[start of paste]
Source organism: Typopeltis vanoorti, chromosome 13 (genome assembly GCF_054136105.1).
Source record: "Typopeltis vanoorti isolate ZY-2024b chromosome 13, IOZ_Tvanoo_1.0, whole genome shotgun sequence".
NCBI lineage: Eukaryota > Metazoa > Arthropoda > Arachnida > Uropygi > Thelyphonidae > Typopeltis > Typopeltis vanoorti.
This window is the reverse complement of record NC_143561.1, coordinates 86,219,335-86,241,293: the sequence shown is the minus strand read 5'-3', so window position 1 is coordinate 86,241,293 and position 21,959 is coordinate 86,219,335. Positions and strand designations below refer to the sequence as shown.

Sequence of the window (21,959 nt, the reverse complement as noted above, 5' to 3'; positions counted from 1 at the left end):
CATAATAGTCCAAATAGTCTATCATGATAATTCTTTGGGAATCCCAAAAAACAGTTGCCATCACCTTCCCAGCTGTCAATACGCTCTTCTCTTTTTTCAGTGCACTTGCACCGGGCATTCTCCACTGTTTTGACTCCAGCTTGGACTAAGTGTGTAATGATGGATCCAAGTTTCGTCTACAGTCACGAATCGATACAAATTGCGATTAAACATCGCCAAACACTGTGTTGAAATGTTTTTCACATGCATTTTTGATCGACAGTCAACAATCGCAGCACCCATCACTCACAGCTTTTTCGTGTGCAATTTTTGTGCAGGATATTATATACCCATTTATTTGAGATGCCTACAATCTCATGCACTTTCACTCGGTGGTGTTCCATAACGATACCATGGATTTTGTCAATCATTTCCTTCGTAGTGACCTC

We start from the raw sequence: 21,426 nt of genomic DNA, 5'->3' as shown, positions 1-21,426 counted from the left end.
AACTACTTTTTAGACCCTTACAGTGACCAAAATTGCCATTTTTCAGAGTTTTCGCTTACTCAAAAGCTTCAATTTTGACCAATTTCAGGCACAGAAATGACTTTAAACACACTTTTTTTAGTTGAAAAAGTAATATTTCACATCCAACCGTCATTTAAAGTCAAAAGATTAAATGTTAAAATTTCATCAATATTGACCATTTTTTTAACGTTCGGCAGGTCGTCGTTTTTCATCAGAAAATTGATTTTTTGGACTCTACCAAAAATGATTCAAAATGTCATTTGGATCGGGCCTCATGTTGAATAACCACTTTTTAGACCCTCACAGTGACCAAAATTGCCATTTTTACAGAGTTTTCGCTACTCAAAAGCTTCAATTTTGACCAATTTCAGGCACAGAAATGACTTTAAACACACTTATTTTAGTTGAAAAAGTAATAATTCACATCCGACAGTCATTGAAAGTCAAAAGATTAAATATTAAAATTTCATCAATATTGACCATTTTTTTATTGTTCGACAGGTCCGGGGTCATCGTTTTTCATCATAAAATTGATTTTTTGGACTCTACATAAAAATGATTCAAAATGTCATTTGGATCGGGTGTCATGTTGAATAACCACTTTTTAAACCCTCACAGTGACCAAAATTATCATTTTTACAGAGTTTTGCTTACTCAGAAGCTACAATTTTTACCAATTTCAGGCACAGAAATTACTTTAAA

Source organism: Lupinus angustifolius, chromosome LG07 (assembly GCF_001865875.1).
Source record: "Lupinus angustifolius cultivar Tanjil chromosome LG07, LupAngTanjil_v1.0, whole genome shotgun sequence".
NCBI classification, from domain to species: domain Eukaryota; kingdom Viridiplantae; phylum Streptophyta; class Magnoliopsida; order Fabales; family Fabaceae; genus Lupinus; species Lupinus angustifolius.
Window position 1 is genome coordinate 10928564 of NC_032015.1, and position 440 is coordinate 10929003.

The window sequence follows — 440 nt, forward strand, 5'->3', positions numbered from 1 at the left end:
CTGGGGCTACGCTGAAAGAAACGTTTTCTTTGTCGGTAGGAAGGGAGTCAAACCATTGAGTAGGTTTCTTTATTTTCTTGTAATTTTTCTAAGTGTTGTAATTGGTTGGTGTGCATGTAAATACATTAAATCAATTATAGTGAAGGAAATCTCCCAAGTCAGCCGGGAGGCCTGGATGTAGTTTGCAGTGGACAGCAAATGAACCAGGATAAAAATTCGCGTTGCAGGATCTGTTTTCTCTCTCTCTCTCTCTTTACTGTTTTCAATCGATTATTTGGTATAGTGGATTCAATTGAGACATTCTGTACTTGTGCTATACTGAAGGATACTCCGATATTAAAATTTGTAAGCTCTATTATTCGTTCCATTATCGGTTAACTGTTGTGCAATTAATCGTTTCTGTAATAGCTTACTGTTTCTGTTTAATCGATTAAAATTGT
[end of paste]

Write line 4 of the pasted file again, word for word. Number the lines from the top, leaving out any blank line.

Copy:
This window is the reverse complement of record NC_143561.1, coordinates 86,219,335-86,241,293: the sequence shown is the minus strand read 5'-3', so window position 1 is coordinate 86,241,293 and position 21,959 is coordinate 86,219,335. Positions and strand designations below refer to the sequence as shown.